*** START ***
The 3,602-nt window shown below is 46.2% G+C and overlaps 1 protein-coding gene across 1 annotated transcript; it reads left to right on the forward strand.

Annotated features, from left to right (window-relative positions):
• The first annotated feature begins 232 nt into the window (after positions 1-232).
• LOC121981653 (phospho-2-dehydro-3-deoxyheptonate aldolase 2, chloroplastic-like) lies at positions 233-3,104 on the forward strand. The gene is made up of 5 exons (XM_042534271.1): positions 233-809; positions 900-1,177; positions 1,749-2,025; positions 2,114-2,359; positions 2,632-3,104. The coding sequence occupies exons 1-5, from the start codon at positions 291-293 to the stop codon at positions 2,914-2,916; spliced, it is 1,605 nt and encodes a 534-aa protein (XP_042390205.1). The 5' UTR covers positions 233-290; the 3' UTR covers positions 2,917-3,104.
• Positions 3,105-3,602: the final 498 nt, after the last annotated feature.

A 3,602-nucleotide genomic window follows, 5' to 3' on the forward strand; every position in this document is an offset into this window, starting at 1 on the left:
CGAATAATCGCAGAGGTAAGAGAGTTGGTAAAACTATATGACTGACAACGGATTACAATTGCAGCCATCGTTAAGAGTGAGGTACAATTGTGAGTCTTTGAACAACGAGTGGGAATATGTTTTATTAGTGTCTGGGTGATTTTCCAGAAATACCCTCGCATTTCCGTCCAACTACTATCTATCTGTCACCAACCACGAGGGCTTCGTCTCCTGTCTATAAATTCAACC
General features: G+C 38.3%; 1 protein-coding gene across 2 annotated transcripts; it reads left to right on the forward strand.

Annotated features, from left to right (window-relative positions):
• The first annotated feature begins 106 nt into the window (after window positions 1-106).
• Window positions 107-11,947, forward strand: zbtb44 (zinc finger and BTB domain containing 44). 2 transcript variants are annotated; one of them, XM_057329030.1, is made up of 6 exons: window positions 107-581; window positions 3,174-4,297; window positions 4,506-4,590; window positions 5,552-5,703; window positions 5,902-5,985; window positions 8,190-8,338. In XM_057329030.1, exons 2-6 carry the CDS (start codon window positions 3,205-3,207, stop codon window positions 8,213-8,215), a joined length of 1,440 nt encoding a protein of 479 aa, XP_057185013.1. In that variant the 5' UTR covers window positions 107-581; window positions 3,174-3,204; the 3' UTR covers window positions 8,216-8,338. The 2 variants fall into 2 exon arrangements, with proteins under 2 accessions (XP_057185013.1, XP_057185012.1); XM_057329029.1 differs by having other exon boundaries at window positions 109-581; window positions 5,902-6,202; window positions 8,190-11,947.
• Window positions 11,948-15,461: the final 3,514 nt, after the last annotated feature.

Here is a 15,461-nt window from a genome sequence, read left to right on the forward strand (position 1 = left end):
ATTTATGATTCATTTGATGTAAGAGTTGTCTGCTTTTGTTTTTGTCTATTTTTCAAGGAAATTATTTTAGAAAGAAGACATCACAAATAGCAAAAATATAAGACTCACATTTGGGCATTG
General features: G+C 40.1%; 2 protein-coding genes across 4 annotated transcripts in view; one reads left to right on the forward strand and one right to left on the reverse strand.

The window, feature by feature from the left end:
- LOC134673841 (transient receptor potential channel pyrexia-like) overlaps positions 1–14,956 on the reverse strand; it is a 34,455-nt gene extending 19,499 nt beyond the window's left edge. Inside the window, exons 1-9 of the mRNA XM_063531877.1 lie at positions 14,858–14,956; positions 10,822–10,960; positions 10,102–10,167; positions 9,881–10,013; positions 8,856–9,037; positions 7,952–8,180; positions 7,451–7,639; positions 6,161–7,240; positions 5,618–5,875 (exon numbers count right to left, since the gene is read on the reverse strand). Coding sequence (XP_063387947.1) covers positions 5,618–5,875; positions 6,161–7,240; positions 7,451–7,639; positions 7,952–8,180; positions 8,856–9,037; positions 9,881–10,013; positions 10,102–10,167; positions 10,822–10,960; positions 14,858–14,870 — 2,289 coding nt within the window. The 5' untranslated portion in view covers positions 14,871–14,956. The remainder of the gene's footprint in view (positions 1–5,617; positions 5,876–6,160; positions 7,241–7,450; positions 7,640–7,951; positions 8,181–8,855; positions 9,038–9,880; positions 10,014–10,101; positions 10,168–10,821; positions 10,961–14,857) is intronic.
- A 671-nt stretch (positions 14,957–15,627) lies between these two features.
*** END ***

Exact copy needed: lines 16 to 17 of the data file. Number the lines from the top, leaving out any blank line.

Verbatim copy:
The window, feature by feature from the left end:
- LOC134673841 (transient receptor potential channel pyrexia-like) overlaps positions 1–14,956 on the reverse strand; it is a 34,455-nt gene extending 19,499 nt beyond the window's left edge. Inside the window, exons 1-9 of the mRNA XM_063531877.1 lie at positions 14,858–14,956; positions 10,822–10,960; positions 10,102–10,167; positions 9,881–10,013; positions 8,856–9,037; positions 7,952–8,180; positions 7,451–7,639; positions 6,161–7,240; positions 5,618–5,875 (exon numbers count right to left, since the gene is read on the reverse strand). Coding sequence (XP_063387947.1) covers positions 5,618–5,875; positions 6,161–7,240; positions 7,451–7,639; positions 7,952–8,180; positions 8,856–9,037; positions 9,881–10,013; positions 10,102–10,167; positions 10,822–10,960; positions 14,858–14,870 — 2,289 coding nt within the window. The 5' untranslated portion in view covers positions 14,871–14,956. The remainder of the gene's footprint in view (positions 1–5,617; positions 5,876–6,160; positions 7,241–7,450; positions 7,640–7,951; positions 8,181–8,855; positions 9,038–9,880; positions 10,014–10,101; positions 10,168–10,821; positions 10,961–14,857) is intronic.